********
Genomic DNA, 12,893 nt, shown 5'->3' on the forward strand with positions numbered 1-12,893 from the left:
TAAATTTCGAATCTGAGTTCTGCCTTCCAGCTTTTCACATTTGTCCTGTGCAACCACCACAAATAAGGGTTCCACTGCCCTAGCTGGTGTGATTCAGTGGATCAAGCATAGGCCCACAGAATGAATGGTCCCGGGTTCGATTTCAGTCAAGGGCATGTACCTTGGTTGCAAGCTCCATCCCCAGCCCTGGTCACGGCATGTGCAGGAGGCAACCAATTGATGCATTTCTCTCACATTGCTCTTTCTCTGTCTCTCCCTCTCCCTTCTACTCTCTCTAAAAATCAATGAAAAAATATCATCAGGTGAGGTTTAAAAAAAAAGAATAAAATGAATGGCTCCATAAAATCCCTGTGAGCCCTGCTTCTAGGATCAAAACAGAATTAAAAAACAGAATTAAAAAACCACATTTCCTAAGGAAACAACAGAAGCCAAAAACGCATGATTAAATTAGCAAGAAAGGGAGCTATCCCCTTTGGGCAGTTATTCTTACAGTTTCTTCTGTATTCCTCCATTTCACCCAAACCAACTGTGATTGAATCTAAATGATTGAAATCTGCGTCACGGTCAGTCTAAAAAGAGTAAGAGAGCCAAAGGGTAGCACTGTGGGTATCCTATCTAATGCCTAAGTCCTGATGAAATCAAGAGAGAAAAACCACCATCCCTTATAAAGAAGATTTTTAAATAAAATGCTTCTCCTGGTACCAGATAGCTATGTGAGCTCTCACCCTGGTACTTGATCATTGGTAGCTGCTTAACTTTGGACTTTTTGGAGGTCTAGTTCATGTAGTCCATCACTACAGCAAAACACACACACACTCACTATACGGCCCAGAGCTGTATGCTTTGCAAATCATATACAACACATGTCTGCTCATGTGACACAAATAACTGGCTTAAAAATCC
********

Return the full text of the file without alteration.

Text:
Genomic DNA, 12,893 nt, shown 5'->3' on the forward strand with positions numbered 1-12,893 from the left:
TAAATTTCGAATCTGAGTTCTGCCTTCCAGCTTTTCACATTTGTCCTGTGCAACCACCACAAATAAGGGTTCCACTGCCCTAGCTGGTGTGATTCAGTGGATCAAGCATAGGCCCACAGAATGAATGGTCCCGGGTTCGATTTCAGTCAAGGGCATGTACCTTGGTTGCAAGCTCCATCCCCAGCCCTGGTCACGGCATGTGCAGGAGGCAACCAATTGATGCATTTCTCTCACATTGCTCTTTCTCTGTCTCTCCCTCTCCCTTCTACTCTCTCTAAAAATCAATGAAAAAATATCATCAGGTGAGGTTTAAAAAAAAAGAATAAAATGAATGGCTCCATAAAATCCCTGTGAGCCCTGCTTCTAGGATCAAAACAGAATTAAAAAACAGAATTAAAAAACCACATTTCCTAAGGAAACAACAGAAGCCAAAAACGCATGATTAAATTAGCAAGAAAGGGAGCTATCCCCTTTGGGCAGTTATTCTTACAGTTTCTTCTGTATTCCTCCATTTCACCCAAACCAACTGTGATTGAATCTAAATGATTGAAATCTGCGTCACGGTCAGTCTAAAAAGAGTAAGAGAGCCAAAGGGTAGCACTGTGGGTATCCTATCTAATGCCTAAGTCCTGATGAAATCAAGAGAGAAAAACCACCATCCCTTATAAAGAAGATTTTTAAATAAAATGCTTCTCCTGGTACCAGATAGCTATGTGAGCTCTCACCCTGGTACTTGATCATTGGTAGCTGCTTAACTTTGGACTTTTTGGAGGTCTAGTTCATGTAGTCCATCACTACAGCAAAACACACACACACTCACTATACGGCCCAGAGCTGTATGCTTTGCAAATCATATACAACACATGTCTGCTCATGTGACACAAATAACTGGCTTAAAAATCC